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Orwell the Essayist
Before anything else," George Packer writes in his foreword to a newly published two-volume selection of Orwell's essays, "George Orwell was an essayist." This being so, Packer goes on to observe, "it's an odd fact that even readers who know 1984 well and have read one or two of Orwell's other books are likely to be unfamiliar with the most essential Orwell. Aside from 'Politics and the English Language' and perhaps 'Shooting an Elephant,' none of his essays are widely read, and some of the best remain almost unknown."
My immediate reaction was that Packer is simply wrong here—surely Orwell's essays are much more widely known than he supposes?—and that's what I said in the first draft of this column. Then I had an opportunity to poll some bright young journalists. The results confirmed Packer's judgment. All the more reason to get the word out about these books.
In compiling his selections, Packer sought to show how Orwell the essayist worked in two quite different modes. One volume, All Art Is Propaganda: Critical Essays, introduced by Keith Gessen, is intended to highlight Orwell's mastery of critical analysis, while the other, Facing Unpleasant Facts: Narrative Essays, introduced by Packer, features pieces that "build meaning from telling a story." The division between the two modes isn't always clear-cut, Packer concedes, but it's a useful rough-and-ready distinction.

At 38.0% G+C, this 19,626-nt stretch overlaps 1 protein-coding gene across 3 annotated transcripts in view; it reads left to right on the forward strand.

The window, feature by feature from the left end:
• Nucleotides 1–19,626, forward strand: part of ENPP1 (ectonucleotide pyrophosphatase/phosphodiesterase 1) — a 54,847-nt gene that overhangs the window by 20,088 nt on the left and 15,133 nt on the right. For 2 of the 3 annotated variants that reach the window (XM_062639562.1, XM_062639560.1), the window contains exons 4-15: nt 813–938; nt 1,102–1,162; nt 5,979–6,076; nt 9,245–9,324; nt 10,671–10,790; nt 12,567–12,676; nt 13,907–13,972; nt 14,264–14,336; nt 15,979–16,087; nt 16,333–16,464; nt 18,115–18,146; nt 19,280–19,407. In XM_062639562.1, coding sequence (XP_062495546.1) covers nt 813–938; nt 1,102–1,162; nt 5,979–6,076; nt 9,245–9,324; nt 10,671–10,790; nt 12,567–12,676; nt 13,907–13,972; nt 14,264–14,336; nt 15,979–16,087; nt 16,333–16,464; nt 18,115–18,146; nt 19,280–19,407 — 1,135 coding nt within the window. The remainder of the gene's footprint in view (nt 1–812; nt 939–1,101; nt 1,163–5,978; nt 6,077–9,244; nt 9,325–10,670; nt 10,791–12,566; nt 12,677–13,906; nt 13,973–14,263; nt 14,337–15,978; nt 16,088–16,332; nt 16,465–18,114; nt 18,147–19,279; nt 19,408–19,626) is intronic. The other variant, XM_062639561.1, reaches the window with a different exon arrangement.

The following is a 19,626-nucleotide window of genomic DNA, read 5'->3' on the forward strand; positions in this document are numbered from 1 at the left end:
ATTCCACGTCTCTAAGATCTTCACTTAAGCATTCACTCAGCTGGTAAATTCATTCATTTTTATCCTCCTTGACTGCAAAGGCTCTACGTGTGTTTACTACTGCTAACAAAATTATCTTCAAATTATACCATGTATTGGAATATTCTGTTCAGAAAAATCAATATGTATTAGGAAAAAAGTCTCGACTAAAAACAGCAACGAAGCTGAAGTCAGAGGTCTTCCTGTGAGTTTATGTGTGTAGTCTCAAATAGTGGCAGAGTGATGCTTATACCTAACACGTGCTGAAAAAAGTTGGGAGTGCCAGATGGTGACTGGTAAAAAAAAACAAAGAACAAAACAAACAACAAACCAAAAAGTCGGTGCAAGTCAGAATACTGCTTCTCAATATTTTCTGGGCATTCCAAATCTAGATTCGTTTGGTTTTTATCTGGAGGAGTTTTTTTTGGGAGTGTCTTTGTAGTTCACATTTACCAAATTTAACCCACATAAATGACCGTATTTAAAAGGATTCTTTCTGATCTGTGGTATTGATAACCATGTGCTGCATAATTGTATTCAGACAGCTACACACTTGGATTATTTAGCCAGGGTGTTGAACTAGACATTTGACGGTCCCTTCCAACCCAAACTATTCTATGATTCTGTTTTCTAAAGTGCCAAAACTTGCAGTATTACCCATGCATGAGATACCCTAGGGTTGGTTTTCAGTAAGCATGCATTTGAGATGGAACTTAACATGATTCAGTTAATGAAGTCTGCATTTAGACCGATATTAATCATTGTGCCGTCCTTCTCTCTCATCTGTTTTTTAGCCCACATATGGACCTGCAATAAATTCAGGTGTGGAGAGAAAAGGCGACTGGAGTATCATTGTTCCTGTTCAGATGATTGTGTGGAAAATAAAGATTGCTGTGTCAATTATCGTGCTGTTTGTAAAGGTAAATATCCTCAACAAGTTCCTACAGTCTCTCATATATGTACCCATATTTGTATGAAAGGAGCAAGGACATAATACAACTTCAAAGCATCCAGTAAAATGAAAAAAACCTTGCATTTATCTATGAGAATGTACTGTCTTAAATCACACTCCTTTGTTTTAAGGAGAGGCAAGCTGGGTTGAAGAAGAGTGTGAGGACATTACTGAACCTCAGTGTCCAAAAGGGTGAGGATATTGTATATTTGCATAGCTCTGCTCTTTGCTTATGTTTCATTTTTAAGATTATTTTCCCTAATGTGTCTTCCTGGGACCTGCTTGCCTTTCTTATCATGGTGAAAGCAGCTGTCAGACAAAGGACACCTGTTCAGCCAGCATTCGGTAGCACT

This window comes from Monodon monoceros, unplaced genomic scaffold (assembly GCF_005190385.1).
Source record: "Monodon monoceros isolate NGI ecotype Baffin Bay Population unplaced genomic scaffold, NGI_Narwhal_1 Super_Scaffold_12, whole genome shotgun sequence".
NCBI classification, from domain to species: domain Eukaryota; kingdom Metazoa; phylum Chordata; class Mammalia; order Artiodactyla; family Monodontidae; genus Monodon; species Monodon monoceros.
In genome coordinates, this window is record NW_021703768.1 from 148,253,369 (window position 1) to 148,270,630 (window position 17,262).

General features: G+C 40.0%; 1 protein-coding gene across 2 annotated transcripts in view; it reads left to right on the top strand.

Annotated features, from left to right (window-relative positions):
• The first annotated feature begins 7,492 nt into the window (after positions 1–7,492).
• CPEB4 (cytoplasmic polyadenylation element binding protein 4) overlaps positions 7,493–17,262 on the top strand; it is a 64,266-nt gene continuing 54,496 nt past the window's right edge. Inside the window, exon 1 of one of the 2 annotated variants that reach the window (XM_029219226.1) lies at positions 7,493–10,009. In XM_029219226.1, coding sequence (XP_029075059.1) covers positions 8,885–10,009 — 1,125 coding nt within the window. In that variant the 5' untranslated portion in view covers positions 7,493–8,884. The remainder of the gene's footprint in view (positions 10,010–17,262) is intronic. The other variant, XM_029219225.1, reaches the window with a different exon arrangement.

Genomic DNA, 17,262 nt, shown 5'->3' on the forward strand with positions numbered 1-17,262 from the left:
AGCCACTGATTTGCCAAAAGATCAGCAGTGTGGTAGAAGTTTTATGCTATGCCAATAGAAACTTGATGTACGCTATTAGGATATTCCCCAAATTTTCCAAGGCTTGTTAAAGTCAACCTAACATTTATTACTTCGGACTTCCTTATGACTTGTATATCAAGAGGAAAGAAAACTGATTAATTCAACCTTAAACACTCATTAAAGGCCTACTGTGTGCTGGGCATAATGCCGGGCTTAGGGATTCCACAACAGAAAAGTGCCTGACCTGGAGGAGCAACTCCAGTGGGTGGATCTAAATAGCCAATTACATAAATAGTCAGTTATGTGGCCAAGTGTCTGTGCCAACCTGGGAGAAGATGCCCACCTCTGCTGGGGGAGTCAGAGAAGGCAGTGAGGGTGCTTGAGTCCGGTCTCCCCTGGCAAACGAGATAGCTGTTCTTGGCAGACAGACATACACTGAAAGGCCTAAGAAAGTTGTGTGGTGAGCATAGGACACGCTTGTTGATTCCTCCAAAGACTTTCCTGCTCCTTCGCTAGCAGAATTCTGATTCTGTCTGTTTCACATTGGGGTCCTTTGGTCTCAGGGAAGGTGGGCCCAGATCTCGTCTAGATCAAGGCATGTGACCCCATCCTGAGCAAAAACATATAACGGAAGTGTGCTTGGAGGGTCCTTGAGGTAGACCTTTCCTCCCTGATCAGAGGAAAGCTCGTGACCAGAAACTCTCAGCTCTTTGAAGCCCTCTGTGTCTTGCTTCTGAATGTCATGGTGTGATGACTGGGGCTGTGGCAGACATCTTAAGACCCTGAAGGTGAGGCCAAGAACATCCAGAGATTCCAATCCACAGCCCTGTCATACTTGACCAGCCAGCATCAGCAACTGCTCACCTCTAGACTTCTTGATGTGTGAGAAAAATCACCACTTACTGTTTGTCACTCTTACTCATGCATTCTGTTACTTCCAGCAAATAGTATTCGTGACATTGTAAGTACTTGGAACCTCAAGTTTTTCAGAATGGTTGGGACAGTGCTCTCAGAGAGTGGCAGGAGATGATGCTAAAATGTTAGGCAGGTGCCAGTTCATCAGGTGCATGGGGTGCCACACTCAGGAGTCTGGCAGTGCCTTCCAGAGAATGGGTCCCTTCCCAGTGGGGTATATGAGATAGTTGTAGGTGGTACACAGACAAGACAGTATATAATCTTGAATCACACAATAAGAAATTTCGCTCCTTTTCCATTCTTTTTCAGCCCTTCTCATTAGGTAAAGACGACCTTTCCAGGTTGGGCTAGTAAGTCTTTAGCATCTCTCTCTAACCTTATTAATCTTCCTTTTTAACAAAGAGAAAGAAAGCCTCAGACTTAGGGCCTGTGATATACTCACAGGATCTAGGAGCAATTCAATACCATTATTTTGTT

I'm grateful for these volumes. Packer and Gessen are both enlightening introducers. Gessen's piece in particular is one of the best I've read on Orwell in a long time, combining to an unusual degree a great admiration for Orwell's achievements with a critical assessment that Orwell himself would have appreciated.
Orwell is one of those figures—like Dietrich Bonhoeffer, Reinhold Niebuhr, and Martin Luther King, Jr.—whose exceptional moral authority is claimed over and over again by rival factions in current debates. One reason to read these essays, though certainly not the most ...